Over halfway through our study abroad trip in Costa Rica we entered my favorite ecosystem I had seen so far: the cloud forest. We stayed at Monteverde, which aptly means Green Mountain. There fog is trapped among the canopy, and despite Costa Rica being a tropical country, the temperature didn’t leave the 60’s (F). This location was a travel hub for tourists from all over the world, and rightly so. Rare wildlife lived in this delicate ecosystem, chief among them being the resplendent quetzal, a red-breasted bird with glossy green feathers and a great, flowing tail. We were also able to see emerald toucanets (basically cute tiny toucans), Capuchin monkeys, and the three wattled bell bird, which makes a machine-like sound that echoes through the forest. Spider monkeys played in the trees outside as we ate breakfast, and a coati foraged for food just a few feet away. The amount of vegetation covering every square inch of landscape was remarkable; ferns, orchids, and mosses hung from every rock and tree.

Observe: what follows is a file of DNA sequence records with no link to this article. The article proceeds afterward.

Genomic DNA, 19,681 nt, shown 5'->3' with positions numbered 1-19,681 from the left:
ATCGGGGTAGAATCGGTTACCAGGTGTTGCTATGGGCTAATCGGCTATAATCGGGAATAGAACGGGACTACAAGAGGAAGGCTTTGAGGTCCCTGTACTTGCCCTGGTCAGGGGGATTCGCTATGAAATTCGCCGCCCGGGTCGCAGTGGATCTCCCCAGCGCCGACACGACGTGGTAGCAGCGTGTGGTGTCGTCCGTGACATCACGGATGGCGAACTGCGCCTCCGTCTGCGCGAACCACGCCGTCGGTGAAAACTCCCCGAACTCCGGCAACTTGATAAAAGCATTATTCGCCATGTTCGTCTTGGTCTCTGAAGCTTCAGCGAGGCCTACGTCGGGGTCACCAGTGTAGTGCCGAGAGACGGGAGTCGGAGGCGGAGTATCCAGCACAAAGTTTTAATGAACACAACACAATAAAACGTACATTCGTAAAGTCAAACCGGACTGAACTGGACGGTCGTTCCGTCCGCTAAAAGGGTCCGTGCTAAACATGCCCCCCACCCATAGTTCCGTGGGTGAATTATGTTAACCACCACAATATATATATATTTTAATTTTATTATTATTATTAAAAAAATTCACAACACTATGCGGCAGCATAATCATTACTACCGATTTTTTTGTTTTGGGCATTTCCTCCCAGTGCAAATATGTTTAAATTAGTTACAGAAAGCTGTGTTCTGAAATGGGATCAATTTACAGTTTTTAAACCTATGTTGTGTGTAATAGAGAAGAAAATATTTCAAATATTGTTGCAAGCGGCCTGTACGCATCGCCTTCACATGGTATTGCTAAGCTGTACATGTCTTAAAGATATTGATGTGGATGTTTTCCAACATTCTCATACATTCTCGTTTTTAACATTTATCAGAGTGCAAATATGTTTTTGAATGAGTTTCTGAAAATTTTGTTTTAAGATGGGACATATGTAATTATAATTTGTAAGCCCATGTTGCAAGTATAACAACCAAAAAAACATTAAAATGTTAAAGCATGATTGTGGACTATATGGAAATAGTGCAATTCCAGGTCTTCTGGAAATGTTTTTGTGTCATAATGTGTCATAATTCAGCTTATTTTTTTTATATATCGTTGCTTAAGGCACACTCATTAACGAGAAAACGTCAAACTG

Over the next week, we traveled to many other locations, each providing new wildlife, scenery, and experiences. I saw crocodiles fighting in the river at Caño Negro, and came face to face with the highly venomous fer-de-lance viper at La Selva Biological Reserve. Eventually, I found myself in the capital city of San José, getting ready to board a plane that would take me back to the US. There I looked back at the exciting time I had spent in Costa Rica over the last two weeks. I had seen beautiful and diverse wildlife, learned about an entirely new culture, and gotten out of my comfort zone by meeting new people and exploring new places. Looking back, I know I’ll never forget the time I spent in Costa Rica. Now I’m grateful for the opportunity to look forward.